I didn’t grow up observing Lent, although I guess there were opportunities. After all, half of my extended family were Roman Catholic, and I remember plenty of Friday night family dinners at Grandpa’s Catfish House during the season. And every now and then we went to the little Methodist church in Gravel Ridge, AR, with my cousin, Bubba Dickens. I liked that place. The Methodists gave you a real piece of bread during communion instead of one of those little church chiclets that tasted like paper. So while I wasn’t a participant, to say that I was unaware of Lent wouldn’t be the whole truth.
But it wasn’t until my grown-up days that I discovered the richness and depth of these 40 days leading up to Easter. Some time around the beginning of seminary—2005 or so—I began observing this season in the life of the Church. It was a time when a lot of things changed for me, and I found the intense focus of the season helped to calm my spirit, helped to recenter my vision on God during a time of tumult (i.e., during early adulthood when one is faced with figuring out life and one’s place in the world). These days, I look forward to Lent because it is always a time of intense refocusing on God’s purpose for my life, and of learning again and again that I only find my true self in Christ when I learn to partake in suffering and loss.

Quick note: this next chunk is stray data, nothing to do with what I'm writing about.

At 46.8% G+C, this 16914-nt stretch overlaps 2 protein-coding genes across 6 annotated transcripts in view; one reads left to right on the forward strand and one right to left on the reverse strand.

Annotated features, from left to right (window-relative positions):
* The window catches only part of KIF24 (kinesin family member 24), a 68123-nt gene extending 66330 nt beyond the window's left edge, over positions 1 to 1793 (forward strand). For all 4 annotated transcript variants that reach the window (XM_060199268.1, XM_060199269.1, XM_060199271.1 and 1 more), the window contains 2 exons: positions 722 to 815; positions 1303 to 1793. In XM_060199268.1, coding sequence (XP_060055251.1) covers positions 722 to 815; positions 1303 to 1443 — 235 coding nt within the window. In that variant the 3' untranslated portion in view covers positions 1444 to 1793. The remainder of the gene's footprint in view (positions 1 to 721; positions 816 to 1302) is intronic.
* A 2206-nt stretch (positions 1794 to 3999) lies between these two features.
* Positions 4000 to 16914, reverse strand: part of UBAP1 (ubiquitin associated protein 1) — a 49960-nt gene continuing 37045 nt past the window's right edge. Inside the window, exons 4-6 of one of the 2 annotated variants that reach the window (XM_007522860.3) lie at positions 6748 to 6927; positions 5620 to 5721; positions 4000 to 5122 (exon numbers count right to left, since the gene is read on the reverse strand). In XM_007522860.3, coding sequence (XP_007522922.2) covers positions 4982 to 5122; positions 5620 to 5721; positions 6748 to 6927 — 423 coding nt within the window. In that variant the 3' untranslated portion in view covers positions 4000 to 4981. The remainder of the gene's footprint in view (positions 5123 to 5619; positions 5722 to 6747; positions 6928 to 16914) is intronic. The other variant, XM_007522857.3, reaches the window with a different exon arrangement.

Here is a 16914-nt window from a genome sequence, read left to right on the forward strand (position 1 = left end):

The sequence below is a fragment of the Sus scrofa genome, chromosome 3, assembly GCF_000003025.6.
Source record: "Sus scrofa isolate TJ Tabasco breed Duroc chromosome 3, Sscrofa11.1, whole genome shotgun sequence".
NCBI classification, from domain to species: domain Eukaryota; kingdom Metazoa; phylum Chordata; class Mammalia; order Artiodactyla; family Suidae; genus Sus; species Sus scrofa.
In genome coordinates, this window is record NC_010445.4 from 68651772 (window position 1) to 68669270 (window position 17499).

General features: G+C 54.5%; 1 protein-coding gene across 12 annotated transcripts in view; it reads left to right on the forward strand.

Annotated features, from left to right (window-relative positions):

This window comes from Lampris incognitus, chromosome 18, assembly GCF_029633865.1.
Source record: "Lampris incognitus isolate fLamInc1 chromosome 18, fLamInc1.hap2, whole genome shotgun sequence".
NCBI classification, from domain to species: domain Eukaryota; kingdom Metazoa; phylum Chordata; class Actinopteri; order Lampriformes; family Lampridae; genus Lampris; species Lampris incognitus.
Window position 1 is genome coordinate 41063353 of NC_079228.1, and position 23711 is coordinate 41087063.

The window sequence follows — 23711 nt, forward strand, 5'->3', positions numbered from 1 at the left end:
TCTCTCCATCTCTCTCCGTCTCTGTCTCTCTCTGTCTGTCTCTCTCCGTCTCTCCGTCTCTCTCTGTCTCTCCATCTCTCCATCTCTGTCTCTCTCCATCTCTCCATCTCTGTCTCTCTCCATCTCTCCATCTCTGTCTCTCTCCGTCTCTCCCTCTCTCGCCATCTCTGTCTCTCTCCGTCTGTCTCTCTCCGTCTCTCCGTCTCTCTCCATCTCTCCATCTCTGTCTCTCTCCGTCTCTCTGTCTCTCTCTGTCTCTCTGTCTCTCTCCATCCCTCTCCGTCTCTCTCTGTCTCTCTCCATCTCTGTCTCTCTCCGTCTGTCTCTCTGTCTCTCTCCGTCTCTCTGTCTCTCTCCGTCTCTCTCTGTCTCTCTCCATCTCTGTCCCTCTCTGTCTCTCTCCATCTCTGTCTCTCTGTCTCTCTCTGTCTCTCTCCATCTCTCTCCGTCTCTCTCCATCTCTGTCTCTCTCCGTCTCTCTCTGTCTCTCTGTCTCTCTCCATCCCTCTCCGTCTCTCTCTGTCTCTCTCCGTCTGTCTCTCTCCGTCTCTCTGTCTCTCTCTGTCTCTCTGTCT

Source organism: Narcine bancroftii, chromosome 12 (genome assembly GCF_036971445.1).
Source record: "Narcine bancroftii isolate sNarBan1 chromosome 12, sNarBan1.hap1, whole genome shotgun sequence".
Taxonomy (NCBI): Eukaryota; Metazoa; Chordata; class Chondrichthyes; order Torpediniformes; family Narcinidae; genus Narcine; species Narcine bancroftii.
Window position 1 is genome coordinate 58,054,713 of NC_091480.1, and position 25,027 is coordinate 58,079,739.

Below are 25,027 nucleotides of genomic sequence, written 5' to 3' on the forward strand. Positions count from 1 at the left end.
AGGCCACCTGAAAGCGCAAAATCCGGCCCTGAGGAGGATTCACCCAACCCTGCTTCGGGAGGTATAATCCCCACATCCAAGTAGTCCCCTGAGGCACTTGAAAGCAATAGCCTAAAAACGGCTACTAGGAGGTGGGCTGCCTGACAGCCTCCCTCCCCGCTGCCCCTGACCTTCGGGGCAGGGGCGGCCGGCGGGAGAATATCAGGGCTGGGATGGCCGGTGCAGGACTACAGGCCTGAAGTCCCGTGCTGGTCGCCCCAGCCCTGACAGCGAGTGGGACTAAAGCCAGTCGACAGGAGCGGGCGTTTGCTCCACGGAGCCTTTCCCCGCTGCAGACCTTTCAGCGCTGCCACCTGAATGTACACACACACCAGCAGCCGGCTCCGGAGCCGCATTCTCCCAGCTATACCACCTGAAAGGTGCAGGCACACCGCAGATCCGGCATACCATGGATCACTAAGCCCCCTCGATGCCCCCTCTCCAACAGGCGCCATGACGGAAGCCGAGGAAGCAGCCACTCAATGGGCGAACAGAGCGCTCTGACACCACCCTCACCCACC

During Lent, I am often reminded of a famous story about Rabbi Bunim of P’shiskha, who carried two slips of paper at all times, one in each pocket. On one was written the phrase from Genesis 18.27: “I am but dust and ashes.” On the other was written a line from the Babylonian Talmud: “The world was created for me.” It is said that on good days, the rabbi would focus on the paper that reminded him of his humble origins. On particularly bad days, he would read the more uplifting message about everything being made for him. As a follower of Jesus, this always points me toward thinking about my baptism. As I walk through Lent remembering what Christ has done for the world, even for me, Paul’s words from Romans 6 ring loud and clear. In my baptism I have died with Christ. Because my Lord and Savior first modeled this pattern and bids me to follow him, I, too, experience humility and the suffering of both life and death. But at the same time, there is resurrection. There is new life. There is hope. I have found that during Lent, more than any other time of the year, I am able to focus and walk in this tension of being caught between the reality of pain and suffering and death on the one hand, and the promise that Christ will see me through on the other.
In the end, I celebrate Lent because this season confronts me with my own human limitations and need for God’s grace. The ashen cross I receive on my forehead every year to mark the beginning of the journey puts the stark reality of human frailty and death—even my own frailty and death—front and center. But when I receive this symbol I am also filled with holy awe. Yes, I have limits. Yes, I will return to the dust. No, I’m not perfect by any means. But every year, without fail, that little gray smudge I bear on a Wednesday points me to the rich beauty and power of the new life I live in Christ.